In this issue

Jonathan Tobin: Defending the Right to a Jewish State

Heather Hale: Compliment your kids without giving them big heads

Megan Shauri: 10 ways you are ruining your own happiness

Carolyn Bigda: 8 Best Dividend Stocks for 2015

Kiplinger's Personal Finance editors: 7 Things You Didn't Know About Paying Off Student Loans

Samantha Olson: The Crucial Mistake 55% Of Parents Are Making At Their Baby's Bedtime

Densie Well, Ph.D., R.D. Open your eyes to yellow vegetables

The Kosher Gourmet by Megan Gordon With its colorful cache of purples and oranges and reds, COLLARD GREEN SLAW is a marvelous mood booster --- not to mention just downright delish
April 18, 2014

Rabbi Yonason Goldson: Clarifying one of the greatest philosophical conundrums in theology

Caroline B. Glick: The disappearance of US will

Megan Wallgren: 10 things I've learned from my teenagers

Lizette Borreli: Green Tea Boosts Brain Power, May Help Treat Dementia

John Ericson: Trying hard to be 'positive' but never succeeding? Blame Your Brain

The Kosher Gourmet by Julie Rothman Almondy, flourless torta del re (Italian king's cake), has royal roots, is simple to make, . . . but devour it because it's simply delicious

April 14, 2014

Rabbi Dr Naftali Brawer: Passover frees us from the tyranny of time

Greg Crosby: Passing Over Religion

Eric Schulzke: First degree: How America really recovered from a murder epidemic

Georgia Lee: When love is not enough: Teaching your kids about the realities of adult relationships

Cameron Huddleston: Freebies for Your Lawn and Garden

Gordon Pape: How you can tell if your financial adviser is setting you up for potential ruin

Dana Dovey: Up to 500,000 people die each year from hepatitis C-related liver disease. New Treatment Has Over 90% Success Rate

Justin Caba: Eating Watermelon Can Help Control High Blood Pressure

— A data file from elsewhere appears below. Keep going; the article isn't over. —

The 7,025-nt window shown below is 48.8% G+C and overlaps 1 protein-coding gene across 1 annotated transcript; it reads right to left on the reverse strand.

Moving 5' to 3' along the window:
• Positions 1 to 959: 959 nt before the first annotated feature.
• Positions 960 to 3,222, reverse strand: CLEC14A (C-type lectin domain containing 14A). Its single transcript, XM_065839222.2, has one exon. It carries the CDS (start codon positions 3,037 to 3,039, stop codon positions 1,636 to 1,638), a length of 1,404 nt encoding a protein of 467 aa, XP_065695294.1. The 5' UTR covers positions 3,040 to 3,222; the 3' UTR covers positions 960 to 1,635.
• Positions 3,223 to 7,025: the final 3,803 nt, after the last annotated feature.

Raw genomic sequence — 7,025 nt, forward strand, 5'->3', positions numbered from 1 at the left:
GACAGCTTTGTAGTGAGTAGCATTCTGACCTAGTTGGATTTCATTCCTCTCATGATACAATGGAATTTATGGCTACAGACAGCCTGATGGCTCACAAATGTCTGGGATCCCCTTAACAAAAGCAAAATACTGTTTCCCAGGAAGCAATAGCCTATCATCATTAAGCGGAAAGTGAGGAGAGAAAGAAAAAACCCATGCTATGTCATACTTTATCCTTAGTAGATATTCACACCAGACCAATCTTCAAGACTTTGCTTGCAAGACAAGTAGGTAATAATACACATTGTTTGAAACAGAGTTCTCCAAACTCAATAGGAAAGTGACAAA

The Kosher Gourmet by Joshua E. London and Lou Marmon Don't dare pass over these Pesach picks for Manischewitz!

April 11, 2014

Rabbi Hillel Goldberg: Silence is much more than golden

Caroline B. Glick: Forgetting freedom at Passover

Susan Swann: How to value a child for who he is, not just what he does

Cameron Huddleston: 7 Financial Tasks You Should Tackle Right Now

Sandra Block and Lisa Gerstner: How to Profit From Your Passion

Susan Scutti: A Simple Blood Test Might Soon Diagnose Cancer

Chris Weller: Have A Slow Metabolism? Let Science Speed It Up For You

The Kosher Gourmet by Diane Rossen Worthington Whitefish Terrine: A French take on gefilte fish

April 9, 2014

Jonathan Tobin: Why Did Kerry Lie About Israeli Blame?

Samuel G. Freedman: A resolution 70 years later for a father's unsettling legacy of ashes from Dachau

Jessica Ivins: A resolution 70 years later for a father's unsettling legacy of ashes from Dachau

Kim Giles: Asking for help is not weakness

Kathy Kristof and Barbara Hoch Marcus: 7 Great Growth Israeli Stocks

Matthew Mientka: How Beans, Peas, And Chickpeas Cleanse Bad Cholesterol and Lowers Risk of Heart Disease

Sabrina Bachai: 5 At-Home Treatments For Headaches

The Kosher Gourmet by Daniel Neman Have yourself a matzo ball: The secrets bubby never told you and recipes she could have never imagined